Earlier this week, Unilever released its second Sustainable Living Plan progress report. Comprehensive and rich in detail, this report provides not just an update on the progress of Unilever two years into its ten-year sustainability plan, but also an opportunity to learn about the state of mainstreaming sustainability in business from one of the most advanced “labs” in the world.
So how is the sustainability work so far for Unilever? The answer, according to the report is two-thirds positive, one-third not so much. The company has made solid progress on two out of three main 2020 goals: to help more than a billion people improve their health and well-being and to source 100 percent of its agricultural raw materials sustainably.
Unilever, however, still faces big challenges with its third goal: to double its sales whilst reducing its environmental footprint by half. The challenge wasn’t so much with sales that rose in 6.9 percent comparing to 2011, but mainly with changing consumer behavior in order to reduce the carbon footprint of Unilever’s products. This doesn’t work yet for Unilever.
The report provides many lessons for those who follow Unilever and the efforts to mainstream sustainability in business. Here are four lessons we find most important:
1. Creating shared value successfuly – last week we mentioned how Nestle succeeds in adopting the shared value concept. This report shows that Unilever also becomes a successful example of creating shared value.
I believe it all starts with the fact that the company approaches social issues such as poor sanitation, water scarcity and under-nutrition both as a moral duty and a business opportunity. In the report, Unilever reports that it reached 224 million people with programs to reduce diarrhoeal disease through handwashing with soap, provide safe drinking water, promote oral health and improve young people’s self-esteem.
The results of creating shared value can be seen for example with brands like Lifebuoy soap which reached 71 million people in 16 countries in 2012 – five times as many people as in 2010. It is also one of Unilever’s fastest-growing brands – it has achieved double digit-growth over 2010-12.
In all, sales in emerging markets grew in 2012 by 11.4 percent (comparing to 6.9 percent in general), now representing 55 percent of Unilever’s turnover,
2. The hidden benefit – innovation – from the report it’s clear that Unilever’s plan helps the company to become not just more sustainable but also more innovative. “Innovation is critical to achieving our sustainable living goals. We are committing a significant proportion of our R&D budget to finding sustainability-led technologies…we have found that once we start looking at product development, sourcing and manufacturing through a sustainability lens, it opens up great opportunities for innovation,” the company explains.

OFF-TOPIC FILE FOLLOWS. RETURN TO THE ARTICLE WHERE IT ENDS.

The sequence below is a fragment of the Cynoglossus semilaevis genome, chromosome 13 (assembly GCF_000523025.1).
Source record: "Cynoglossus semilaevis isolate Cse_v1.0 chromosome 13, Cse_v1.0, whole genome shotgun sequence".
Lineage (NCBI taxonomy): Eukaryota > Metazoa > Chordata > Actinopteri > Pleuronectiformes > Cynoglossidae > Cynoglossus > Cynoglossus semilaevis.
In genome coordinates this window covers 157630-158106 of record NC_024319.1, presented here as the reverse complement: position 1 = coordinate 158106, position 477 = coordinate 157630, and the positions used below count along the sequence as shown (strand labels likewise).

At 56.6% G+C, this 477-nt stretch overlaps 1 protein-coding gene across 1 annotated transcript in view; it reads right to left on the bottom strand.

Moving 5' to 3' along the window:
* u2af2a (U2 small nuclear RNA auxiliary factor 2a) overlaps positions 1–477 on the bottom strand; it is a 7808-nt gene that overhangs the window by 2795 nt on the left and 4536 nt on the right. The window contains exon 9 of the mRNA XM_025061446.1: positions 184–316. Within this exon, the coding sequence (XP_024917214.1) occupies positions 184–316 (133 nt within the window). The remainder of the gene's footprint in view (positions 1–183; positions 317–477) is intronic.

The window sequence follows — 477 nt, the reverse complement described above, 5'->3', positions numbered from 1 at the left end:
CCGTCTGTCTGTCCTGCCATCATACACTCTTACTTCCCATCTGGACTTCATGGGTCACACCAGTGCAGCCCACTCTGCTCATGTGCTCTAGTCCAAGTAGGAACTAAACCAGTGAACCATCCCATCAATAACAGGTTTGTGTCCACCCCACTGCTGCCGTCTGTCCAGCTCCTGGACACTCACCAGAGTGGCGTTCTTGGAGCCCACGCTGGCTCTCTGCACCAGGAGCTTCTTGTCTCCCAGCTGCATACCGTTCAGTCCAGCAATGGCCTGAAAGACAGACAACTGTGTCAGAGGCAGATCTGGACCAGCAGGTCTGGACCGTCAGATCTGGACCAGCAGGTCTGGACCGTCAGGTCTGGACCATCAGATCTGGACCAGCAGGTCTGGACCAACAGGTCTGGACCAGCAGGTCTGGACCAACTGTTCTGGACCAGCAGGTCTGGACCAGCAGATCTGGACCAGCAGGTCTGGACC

One example is dry shampoos such as TRESemmé and Dove that don’t require hot water. This small change results in 90 percent fewer greenhouse gas emissions compared to washing hair in heated water. Another example is Flora/Becel margarines, where using technological innovation, the biggest of its kind for 60 years, Unilever has been able to reduce saturated fats by around 25 percent and calories by 20 percent.
3. This work can’t be done alone – Unilever is already a champion of collaborations, but reading the report you get the feeling that the company puts even more effort into it now, understanding not only that the problems it addresses are too complex for any single company to tackle alone, but also that it won’t be able to meet its own goals working solo. From increasing the supply of sustainable agricultural raw materials to finding the best ways to change consumer behavior, Unilever needs the help of others and it’s not afraid to admit it.
Nevertheless don’t confuse Unilever’s understating of its inability to solve big problems alone with a search for a way out of its ambitious goals and vision. On the contrary, even when it looks for a group effort, the company still seeks to assume a leadership role. As Paul Polman, Unilever’s CEO explains “with scale comes responsibility – so we must continue to play a leadership role in seeking solutions for global transformational issues like climate change, food security and poverty alleviation.”
4. Will consumers join? – just like last year, Unilever’s main unmet challenge remains reducing the hot water used with its soaps, shower gels and shampoos – since consumer use is 68 percent of its total carbon footprint, the company needs to find ways to change consumer behavior to achieve its goal of reducing its carbon footprint per consumer by half.
“We need to provide consumers with more products and tools which motivate them to use less water. But material change will require wide-scale decarbonising of energy grids, effective carbon pricing and courageous government policies,” the company writes in the report.
With the ongoing difficulties to change consumer behavior it’s not clear when consumers will be willing to take greater responsibility on their carbon footprint, so it might be the time for Unilever to start thinking on new ways to reach its goal. Carbon pricing, for example, as the company itself mentions is an effective wide-scale tool to drive material change and therefore Unilever might want considering greater involvement in the efforts to pressure governments to start enacting carbon pricing. It’s not an easy task but it might still be easier than convincing people to take shorter showers.
Raz Godelnik is the co-founder of Eco-Libris and an adjunct faculty at the University of Delaware’s Business School, CUNY SPS and Parsons the New School for Design, teaching courses in green business, sustainable design and new product development. You can follow Raz on Twitter.